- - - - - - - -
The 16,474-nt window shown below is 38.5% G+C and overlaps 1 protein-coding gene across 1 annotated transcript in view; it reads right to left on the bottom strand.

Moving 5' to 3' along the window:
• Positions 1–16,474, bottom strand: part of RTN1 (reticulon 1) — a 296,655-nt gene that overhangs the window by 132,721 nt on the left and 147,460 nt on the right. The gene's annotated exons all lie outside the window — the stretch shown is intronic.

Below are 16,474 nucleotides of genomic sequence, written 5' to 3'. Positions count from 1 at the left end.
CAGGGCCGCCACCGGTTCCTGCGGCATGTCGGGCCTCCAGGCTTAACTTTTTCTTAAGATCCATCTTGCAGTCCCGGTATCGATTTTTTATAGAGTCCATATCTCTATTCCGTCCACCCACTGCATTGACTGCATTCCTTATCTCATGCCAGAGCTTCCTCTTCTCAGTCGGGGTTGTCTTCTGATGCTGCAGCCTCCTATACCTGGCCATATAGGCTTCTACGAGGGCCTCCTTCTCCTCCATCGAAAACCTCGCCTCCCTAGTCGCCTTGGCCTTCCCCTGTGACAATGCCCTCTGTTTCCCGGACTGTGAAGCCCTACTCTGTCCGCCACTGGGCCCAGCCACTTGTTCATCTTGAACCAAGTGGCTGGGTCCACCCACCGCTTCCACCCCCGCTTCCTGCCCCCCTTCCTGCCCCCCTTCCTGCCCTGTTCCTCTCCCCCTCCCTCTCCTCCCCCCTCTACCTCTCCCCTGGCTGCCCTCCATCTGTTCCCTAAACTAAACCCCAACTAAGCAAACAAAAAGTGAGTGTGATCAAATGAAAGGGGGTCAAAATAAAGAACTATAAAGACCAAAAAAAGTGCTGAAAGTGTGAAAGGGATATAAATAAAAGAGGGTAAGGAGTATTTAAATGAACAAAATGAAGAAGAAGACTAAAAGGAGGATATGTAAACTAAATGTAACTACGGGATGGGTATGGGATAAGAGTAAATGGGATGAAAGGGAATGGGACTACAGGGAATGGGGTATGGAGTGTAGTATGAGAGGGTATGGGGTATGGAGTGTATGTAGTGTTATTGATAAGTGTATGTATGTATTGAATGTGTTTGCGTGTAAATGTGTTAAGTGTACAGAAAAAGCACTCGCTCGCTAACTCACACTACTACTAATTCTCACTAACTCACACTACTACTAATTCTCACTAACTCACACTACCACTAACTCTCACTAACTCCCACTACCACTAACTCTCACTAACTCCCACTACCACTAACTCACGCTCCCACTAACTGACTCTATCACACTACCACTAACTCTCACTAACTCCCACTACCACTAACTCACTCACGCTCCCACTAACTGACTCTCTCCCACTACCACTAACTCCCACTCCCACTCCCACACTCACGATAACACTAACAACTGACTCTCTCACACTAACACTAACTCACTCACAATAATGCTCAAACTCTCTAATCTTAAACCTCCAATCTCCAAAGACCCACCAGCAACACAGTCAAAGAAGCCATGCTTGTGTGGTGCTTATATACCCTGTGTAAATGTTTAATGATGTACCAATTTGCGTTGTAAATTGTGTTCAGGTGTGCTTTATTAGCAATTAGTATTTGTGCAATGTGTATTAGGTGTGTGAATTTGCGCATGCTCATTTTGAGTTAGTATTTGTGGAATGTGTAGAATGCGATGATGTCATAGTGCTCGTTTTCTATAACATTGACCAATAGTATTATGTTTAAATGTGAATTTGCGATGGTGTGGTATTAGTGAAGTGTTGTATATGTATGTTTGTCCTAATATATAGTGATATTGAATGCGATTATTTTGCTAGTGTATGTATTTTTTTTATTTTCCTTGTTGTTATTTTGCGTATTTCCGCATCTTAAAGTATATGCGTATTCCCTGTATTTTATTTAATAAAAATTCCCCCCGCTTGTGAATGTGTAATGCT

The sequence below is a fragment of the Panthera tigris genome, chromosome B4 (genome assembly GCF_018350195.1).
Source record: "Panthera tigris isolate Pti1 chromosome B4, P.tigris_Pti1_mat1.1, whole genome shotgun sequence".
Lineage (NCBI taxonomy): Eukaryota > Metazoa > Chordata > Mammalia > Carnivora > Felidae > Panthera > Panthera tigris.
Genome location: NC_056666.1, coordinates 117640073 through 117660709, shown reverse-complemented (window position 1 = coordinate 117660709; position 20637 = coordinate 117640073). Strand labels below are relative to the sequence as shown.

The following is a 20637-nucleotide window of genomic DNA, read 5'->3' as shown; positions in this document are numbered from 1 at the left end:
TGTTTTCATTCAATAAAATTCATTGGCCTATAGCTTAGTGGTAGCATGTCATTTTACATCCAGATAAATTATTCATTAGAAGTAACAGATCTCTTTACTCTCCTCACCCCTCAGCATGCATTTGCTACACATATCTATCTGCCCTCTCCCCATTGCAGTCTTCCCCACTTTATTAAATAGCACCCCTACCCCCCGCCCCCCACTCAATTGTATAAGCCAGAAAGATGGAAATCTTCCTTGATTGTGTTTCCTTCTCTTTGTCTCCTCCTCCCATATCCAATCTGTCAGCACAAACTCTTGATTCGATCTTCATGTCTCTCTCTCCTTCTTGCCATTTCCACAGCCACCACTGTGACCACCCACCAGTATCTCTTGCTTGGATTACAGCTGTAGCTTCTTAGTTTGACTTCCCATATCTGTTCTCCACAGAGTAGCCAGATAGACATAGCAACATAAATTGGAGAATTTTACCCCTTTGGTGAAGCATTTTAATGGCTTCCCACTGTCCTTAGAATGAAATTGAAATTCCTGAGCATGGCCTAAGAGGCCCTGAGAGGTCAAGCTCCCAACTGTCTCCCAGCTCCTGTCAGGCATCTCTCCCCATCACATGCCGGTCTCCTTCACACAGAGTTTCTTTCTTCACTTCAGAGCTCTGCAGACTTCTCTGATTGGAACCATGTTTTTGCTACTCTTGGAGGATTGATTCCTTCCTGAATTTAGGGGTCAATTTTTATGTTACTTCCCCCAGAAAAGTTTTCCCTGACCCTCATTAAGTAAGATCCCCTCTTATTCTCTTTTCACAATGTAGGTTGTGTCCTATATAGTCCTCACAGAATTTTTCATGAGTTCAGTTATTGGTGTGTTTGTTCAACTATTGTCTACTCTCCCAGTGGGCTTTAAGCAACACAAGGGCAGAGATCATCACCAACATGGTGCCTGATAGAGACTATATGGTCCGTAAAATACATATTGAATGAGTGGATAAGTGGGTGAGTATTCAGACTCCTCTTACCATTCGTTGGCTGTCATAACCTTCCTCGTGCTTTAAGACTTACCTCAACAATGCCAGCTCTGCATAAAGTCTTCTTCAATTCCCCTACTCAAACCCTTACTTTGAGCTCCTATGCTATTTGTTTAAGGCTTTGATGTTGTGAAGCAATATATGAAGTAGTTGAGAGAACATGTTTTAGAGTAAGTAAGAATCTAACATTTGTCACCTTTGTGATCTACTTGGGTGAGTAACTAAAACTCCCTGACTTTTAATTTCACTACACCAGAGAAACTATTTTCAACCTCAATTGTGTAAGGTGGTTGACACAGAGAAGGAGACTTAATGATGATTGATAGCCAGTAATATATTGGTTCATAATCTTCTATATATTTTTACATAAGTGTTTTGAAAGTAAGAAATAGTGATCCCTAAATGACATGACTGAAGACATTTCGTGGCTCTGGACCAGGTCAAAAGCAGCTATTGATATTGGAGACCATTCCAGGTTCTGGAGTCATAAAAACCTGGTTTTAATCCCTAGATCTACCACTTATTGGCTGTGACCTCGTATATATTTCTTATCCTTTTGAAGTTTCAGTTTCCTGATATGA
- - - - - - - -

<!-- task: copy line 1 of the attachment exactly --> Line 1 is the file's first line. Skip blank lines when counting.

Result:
The 16,474-nt window shown below is 38.5% G+C and overlaps 1 protein-coding gene across 1 annotated transcript in view; it reads right to left on the bottom strand.